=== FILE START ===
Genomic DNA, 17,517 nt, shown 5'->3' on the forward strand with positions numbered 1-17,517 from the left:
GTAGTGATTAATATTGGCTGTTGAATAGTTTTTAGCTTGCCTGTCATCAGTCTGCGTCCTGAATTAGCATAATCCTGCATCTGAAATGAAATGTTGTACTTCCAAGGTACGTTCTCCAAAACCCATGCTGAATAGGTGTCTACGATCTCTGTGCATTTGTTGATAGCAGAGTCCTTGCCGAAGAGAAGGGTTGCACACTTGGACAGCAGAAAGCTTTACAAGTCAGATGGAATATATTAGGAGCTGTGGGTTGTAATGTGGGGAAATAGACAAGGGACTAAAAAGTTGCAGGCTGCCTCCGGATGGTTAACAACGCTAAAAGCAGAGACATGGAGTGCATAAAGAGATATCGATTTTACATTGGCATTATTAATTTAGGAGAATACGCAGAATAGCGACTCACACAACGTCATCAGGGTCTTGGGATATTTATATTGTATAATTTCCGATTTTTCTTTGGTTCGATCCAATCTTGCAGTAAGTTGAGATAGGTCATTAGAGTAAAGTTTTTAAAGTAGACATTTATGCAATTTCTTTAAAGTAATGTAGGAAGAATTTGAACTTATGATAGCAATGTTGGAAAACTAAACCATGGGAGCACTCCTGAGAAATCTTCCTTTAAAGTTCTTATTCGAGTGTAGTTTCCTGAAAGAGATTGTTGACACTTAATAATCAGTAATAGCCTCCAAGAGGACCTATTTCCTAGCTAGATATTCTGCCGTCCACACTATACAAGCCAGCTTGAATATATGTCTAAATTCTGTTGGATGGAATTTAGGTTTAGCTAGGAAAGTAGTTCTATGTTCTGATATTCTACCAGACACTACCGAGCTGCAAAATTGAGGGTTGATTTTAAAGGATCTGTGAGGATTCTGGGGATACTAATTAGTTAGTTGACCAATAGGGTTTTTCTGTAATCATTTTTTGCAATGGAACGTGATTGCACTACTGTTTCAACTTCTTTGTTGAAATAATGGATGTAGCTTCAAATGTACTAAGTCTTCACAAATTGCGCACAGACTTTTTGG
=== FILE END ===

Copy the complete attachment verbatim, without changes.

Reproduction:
Genomic DNA, 17,517 nt, shown 5'->3' on the forward strand with positions numbered 1-17,517 from the left:
GTAGTGATTAATATTGGCTGTTGAATAGTTTTTAGCTTGCCTGTCATCAGTCTGCGTCCTGAATTAGCATAATCCTGCATCTGAAATGAAATGTTGTACTTCCAAGGTACGTTCTCCAAAACCCATGCTGAATAGGTGTCTACGATCTCTGTGCATTTGTTGATAGCAGAGTCCTTGCCGAAGAGAAGGGTTGCACACTTGGACAGCAGAAAGCTTTACAAGTCAGATGGAATATATTAGGAGCTGTGGGTTGTAATGTGGGGAAATAGACAAGGGACTAAAAAGTTGCAGGCTGCCTCCGGATGGTTAACAACGCTAAAAGCAGAGACATGGAGTGCATAAAGAGATATCGATTTTACATTGGCATTATTAATTTAGGAGAATACGCAGAATAGCGACTCACACAACGTCATCAGGGTCTTGGGATATTTATATTGTATAATTTCCGATTTTTCTTTGGTTCGATCCAATCTTGCAGTAAGTTGAGATAGGTCATTAGAGTAAAGTTTTTAAAGTAGACATTTATGCAATTTCTTTAAAGTAATGTAGGAAGAATTTGAACTTATGATAGCAATGTTGGAAAACTAAACCATGGGAGCACTCCTGAGAAATCTTCCTTTAAAGTTCTTATTCGAGTGTAGTTTCCTGAAAGAGATTGTTGACACTTAATAATCAGTAATAGCCTCCAAGAGGACCTATTTCCTAGCTAGATATTCTGCCGTCCACACTATACAAGCCAGCTTGAATATATGTCTAAATTCTGTTGGATGGAATTTAGGTTTAGCTAGGAAAGTAGTTCTATGTTCTGATATTCTACCAGACACTACCGAGCTGCAAAATTGAGGGTTGATTTTAAAGGATCTGTGAGGATTCTGGGGATACTAATTAGTTAGTTGACCAATAGGGTTTTTCTGTAATCATTTTTTGCAATGGAACGTGATTGCACTACTGTTTCAACTTCTTTGTTGAAATAATGGATGTAGCTTCAAATGTACTAAGTCTTCACAAATTGCGCACAGACTTTTTGG